-Giving his personal endorsement for the now-AWOL President Yar'Adua, a man he knew to be extremely ill, since he knew him personally.
-Annulling the June 12th 1993 elections, and then handing over power to an impotent Ernest Shonekan.
-Mismanaging the Gulf War oil windfall.
-Killing Vatsa.
-Allowing his administration to repeatedly detain Messrs Gani Fawehinmi and Ken Saro-Wiwa for no discernible offense.
-The Dele Giwa fiasco.
-The stalled Ajaokuta Steel Mills
-Implementing 6-3-3-4, and putting Nigeria's school system out of synch with most of the English speaking world.
-Welcoming Blaise Campaore after the assassination of Sankara.
-Comijng to power via military coup with a promise to hand over to a democratically elected government, which he then failed to do.

Experienced? Sure. Wise? Debatable. That a man who left office under a cloud, with Nigeria's economy worse than he found it, can decide to run for election is a matter of nerve. For him to feel comfortable insulting a whole generation of Nigerians is a matter of gall. It speaks volumes about the lack of respect he has for the average Nigerian's intelligence, self-respect and bravery that he would dare make this statement. And he just about admits this in another comment: " I have spent 17 years since I left office.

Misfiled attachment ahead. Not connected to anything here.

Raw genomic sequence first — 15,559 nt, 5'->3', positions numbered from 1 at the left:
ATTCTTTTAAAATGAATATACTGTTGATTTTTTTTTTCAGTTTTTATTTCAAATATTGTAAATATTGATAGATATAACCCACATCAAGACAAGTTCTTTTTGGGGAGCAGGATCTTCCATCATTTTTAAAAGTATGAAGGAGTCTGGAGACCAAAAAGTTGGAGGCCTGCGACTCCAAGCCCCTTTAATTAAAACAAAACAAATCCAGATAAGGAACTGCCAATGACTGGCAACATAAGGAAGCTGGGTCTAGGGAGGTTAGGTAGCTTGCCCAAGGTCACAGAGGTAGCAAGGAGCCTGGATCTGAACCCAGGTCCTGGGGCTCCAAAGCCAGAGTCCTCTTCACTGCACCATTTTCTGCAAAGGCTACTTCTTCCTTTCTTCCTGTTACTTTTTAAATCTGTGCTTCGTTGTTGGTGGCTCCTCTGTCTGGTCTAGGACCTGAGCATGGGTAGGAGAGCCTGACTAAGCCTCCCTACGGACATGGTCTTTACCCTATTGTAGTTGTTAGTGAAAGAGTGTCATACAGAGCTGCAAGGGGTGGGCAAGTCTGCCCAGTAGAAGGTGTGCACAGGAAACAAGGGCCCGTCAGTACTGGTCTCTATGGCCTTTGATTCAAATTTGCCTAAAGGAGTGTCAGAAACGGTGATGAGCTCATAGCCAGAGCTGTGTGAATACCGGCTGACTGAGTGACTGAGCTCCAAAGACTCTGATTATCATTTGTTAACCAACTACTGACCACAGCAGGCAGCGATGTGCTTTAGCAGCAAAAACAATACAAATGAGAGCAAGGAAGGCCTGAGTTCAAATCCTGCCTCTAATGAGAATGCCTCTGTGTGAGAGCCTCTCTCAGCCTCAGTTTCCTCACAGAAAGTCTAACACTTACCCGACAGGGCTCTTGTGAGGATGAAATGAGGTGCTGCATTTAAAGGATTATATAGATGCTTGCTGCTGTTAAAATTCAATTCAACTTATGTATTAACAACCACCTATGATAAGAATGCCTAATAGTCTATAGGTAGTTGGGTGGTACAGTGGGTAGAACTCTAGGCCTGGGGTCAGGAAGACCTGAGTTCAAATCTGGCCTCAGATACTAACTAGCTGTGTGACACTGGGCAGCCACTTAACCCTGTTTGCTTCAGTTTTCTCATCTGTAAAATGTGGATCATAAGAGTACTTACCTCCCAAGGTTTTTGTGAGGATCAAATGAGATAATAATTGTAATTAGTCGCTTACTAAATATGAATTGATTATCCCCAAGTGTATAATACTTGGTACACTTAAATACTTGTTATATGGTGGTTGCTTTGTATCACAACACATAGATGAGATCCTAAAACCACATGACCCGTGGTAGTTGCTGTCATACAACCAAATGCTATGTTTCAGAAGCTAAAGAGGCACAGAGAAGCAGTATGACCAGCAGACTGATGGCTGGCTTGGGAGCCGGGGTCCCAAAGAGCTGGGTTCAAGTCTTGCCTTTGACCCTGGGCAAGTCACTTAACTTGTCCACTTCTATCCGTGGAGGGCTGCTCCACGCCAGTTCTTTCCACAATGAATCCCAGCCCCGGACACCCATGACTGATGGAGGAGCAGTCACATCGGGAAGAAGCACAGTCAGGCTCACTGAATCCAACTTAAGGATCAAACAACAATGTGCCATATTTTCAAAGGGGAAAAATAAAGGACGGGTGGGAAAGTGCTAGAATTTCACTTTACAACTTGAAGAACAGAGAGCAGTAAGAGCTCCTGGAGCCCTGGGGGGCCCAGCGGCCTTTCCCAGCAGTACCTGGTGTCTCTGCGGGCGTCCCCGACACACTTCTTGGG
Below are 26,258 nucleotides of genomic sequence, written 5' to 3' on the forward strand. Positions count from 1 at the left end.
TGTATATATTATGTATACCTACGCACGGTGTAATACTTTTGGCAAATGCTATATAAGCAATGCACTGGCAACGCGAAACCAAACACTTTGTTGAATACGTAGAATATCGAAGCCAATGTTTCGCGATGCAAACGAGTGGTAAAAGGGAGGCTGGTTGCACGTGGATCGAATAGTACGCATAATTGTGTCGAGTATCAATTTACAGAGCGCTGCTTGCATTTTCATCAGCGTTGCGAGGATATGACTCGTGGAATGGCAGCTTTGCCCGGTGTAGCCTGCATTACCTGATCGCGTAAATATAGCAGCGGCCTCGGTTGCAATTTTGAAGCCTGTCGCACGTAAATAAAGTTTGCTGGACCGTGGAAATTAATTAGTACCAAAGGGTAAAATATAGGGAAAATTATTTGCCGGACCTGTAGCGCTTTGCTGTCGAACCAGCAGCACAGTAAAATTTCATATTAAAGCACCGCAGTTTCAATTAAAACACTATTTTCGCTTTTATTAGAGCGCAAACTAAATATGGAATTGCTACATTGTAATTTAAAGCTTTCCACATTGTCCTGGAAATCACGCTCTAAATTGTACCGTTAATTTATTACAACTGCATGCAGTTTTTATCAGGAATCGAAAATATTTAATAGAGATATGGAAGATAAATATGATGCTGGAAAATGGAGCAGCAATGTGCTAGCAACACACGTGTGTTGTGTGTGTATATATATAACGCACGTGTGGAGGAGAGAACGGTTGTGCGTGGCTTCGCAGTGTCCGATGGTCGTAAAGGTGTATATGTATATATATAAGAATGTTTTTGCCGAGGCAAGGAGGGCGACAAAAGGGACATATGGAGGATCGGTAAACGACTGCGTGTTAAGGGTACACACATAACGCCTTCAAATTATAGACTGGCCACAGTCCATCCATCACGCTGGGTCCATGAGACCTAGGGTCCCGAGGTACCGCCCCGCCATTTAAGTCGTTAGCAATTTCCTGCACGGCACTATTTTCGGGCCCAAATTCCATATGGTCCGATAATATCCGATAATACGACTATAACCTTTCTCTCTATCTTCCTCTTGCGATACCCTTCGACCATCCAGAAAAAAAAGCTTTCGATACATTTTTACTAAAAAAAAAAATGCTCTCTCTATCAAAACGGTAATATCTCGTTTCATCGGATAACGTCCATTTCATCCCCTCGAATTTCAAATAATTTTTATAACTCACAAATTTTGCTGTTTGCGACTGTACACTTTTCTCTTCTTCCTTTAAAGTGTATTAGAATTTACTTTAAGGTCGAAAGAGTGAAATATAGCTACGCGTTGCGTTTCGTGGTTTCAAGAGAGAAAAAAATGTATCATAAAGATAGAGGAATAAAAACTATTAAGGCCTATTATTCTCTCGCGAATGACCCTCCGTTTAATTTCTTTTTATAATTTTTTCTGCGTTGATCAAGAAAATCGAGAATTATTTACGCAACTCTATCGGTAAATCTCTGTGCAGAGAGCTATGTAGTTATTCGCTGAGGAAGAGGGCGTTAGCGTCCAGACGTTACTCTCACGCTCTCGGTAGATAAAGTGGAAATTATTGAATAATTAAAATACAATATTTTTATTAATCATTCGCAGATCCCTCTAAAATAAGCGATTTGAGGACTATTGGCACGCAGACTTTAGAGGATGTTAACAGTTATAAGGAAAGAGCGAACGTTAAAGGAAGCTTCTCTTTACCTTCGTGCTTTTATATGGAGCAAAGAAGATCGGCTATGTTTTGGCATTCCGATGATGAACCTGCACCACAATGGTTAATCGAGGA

Haba! The younger generation is supposed to be in charge by now." Very true, General. The halls of power should have fewer "old faces" in them right now. FOr a multitude of reasons, younger Nigerians have allowed the very same people who destroyed the country to remain in power. IBB sees this, and has decided that if we cannot oust his cronies, stooges and forebears, then he can surely impose himself on us with little resistance. My fellow Nigerians, we have to prove him wrong. For the sake of our dignity, and any chance to take control of this country once and for all, we have to make a stand here today, and tell the man who said we cannot run this country, "Neither Can You".

googletag.cmd.push(function() { googletag.display('content1'); });

googletag.cmd.push(function() { googletag.display('content2'); });